In Central Jersey’s 16th district, which includes parts of Somerset, Hunterdon, Middlesex and Mercer counties, Republican Christopher Bateman (R-Branchburg) is retiring after 14 year in the Senate and a total of 28 in the legislature. This is the district Ciattarelli represented from 2012 to 2018.
Democrats haven’t held a Senate seat in a Somerset district since 1905, when Samuel Childs lost to Joseph Frelinghuysen, but the 16th became more friendly after 2011 legislative redistricting added two Democratic strongholds, Princeton and South Brunswick.
To replace Bateman, Republicans are running Michael Pappas, a 60-year-old former congressman and Somerset County freeholder who seeking a political comeback 23 years after losing his House seat.
The Democratic candidate is Andrew Zwicker (D-South Brunswick), a Princeton physicist who ousted Ciattarelli’s running mate, Donna Simon (R-Readington), in 2015 by 78 votes.
Assemblyman Roy Freiman (D-Hillsborough) is seeking his third term. Former Montgomery Mayor Sadaf Jaffer is seeking Zwicker’s seat. If she wins, she’ll be the first – or one of the first two – Muslim women to serve in the New Jersey Legislature.
Republicans are running Hunterdon Central Regional Board of Education President Vincent Panico and Manville Councilman Joseph Lukac. If Panico wins, he’ll become the first commercial hot air balloon pilot in the legislature. (Former State Sen. Malcolm Forbes was an amateur hot air balloonist.)
Two other districts remain on the radar screen as longshots: the Monmouth-based 11th and the Union-based 21st.
Republicans concede that Senate Majority Conference Leader Vin Gopal (D-Long Branch), who unseated three-term Republican Jennifer Beck (R-Red Bank) by a wide margin in 2017, will be tough to beat, but think they can pick up Assembly seats now held by three-term incumbents Joann Downey (D-Freehold) and Eric Houghtaling (D-Neptune).
Democrats are the underdogs in the 21st, where Senate Minority Leader Tom Kean, Jr. (R-Westfield) is retiring to focus on his 2022 rematch with Rep. Tom Malinowski (D-Ringoes) in New Jersey’s 7th district.
Assembly Minority Leader Jon Bramnick (R-Westfield) faces Roselle Park Mayor Joseph Signorello for the Senate seat.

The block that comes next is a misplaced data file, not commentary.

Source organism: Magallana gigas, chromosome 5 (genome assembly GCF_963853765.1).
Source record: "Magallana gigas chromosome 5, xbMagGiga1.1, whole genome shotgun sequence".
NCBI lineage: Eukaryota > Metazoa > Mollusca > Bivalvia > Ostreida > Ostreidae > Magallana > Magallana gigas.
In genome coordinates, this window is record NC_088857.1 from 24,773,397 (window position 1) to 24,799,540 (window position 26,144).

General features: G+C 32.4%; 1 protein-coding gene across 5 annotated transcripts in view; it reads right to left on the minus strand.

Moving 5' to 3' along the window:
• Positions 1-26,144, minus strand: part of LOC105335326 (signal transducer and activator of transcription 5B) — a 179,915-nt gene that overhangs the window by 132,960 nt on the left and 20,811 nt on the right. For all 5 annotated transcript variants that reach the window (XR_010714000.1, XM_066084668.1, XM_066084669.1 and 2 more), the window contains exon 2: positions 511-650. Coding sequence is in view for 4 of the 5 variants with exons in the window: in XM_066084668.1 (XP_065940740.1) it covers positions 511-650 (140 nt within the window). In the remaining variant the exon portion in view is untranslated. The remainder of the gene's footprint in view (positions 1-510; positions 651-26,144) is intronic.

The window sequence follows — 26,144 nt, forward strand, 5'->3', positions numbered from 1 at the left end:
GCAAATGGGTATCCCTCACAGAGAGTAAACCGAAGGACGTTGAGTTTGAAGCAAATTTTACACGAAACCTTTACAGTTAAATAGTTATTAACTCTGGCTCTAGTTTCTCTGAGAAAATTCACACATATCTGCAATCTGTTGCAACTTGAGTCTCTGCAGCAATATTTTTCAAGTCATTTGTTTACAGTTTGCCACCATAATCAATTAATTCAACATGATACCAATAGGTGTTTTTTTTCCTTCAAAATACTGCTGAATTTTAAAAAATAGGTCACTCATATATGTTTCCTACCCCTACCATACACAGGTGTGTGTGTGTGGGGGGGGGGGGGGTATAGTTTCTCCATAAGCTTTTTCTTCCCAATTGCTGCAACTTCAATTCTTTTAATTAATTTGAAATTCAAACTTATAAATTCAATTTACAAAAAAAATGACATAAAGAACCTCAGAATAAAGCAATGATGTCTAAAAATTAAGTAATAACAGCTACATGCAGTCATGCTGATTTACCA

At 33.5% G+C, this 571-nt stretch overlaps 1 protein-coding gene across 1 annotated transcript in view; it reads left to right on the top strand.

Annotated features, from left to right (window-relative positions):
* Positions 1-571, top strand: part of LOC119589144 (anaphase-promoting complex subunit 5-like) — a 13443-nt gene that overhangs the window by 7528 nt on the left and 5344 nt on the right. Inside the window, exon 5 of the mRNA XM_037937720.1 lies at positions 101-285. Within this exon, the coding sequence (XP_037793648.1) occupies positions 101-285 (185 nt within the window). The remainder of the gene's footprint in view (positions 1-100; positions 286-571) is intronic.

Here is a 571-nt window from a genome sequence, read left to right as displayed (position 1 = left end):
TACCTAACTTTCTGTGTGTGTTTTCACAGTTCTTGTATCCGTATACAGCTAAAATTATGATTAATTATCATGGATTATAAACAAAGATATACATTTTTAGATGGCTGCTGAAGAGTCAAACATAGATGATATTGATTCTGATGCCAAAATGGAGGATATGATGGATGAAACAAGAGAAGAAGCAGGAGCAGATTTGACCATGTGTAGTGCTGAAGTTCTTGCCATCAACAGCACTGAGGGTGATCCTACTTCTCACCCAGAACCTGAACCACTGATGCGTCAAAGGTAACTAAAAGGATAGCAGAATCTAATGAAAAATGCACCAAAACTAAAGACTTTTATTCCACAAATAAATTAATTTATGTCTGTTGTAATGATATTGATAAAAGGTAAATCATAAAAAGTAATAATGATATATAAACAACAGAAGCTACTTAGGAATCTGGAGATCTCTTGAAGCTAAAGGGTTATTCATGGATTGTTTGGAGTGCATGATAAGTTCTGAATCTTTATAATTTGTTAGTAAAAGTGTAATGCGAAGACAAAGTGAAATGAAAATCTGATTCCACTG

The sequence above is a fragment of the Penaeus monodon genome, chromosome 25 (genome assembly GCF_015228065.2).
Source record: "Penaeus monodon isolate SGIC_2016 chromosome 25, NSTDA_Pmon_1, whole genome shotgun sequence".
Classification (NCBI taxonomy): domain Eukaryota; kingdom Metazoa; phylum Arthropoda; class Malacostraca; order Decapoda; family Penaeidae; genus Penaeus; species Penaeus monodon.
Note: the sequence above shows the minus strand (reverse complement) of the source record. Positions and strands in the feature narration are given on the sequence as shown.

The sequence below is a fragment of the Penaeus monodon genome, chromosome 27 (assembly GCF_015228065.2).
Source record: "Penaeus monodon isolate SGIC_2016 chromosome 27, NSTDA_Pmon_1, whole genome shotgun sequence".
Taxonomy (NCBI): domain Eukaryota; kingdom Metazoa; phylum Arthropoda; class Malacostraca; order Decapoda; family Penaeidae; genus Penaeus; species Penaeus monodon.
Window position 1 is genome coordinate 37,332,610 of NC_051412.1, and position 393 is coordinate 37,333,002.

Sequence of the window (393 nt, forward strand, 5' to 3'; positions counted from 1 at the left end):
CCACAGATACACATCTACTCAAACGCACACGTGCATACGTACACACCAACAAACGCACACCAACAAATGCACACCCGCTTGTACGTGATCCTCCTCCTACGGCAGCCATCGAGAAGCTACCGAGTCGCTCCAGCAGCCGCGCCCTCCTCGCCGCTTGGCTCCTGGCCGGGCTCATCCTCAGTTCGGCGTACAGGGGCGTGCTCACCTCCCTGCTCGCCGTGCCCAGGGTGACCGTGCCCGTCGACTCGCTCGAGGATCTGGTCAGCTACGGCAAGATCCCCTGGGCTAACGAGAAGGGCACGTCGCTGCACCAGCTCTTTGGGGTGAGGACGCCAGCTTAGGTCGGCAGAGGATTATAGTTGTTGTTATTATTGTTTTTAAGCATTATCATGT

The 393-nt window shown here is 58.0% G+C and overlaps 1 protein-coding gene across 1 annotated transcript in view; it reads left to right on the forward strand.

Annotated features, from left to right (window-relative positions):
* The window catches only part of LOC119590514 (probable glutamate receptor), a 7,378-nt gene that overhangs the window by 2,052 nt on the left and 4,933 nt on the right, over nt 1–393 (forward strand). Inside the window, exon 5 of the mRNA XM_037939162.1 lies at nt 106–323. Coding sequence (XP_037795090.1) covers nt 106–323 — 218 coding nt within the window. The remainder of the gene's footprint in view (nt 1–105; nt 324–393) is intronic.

Nancy Munoz (R-Summit), who is a candidate for Assembly Minority Leader in Thursday’s legislative leadership elections, is teaming up with New Providence Councilwoman Michele Matsikoudis. They face National Organization of Women New Jersey President Anjali Mehrotra and public school teacher Elizabeth Graner.
Both parties are fighting to win a county clerk’s race in Atlantic County, one of the state’s few politically competitive counties. Edward McGettigan, a three-term Democrat, is retiring after a series of election mishaps. Hammonton Councilman Joseph Giralo, a Republican, faces Egg Harbor City Mayor Lisa Jiampetti, the Democratic candidate.
Democrat Thelma Witherspoon and Republican Andrew Parker are facing off in a do-over of their 2020 race for Atlantic County Commissioner in District 3 that was invalidated as a result of a screw-up by McGettigan, who failed to mail the correct ballot to 554 voters. Witherspoon outpolled Parker by 286 votes in an election that bounced through the courts until the summer, when the appellate division upheld an order to force a new election. Democrats tried to get Witherspoon seated, at least temporarily, but without success.
Republicans have a 6-2 majority on the Board of Commissioners – the District 3 seat is vacant – and while it’s mathematically possible for Democrats to take control, it’s unlikely. Democrats would have to win three of the four commissioner contests, including at least one in a district drawn to favor the GOP.
There are also potentially competitive county elections in Salem, Cumberland and Gloucester counties, with Somerset and Burlington at least worth watching.
Jersey City Mayor Steve Fulop is seeking re-election to a third term and looking to bring nine city council candidates along with him. In Tinton Falls, 97-year-old Mayor Vito Perillo is seeking a second four-year term.
There are competitive mayoral races in Edison, Parsippany, Monroe, Westfield, Hawthorne, and Hillside.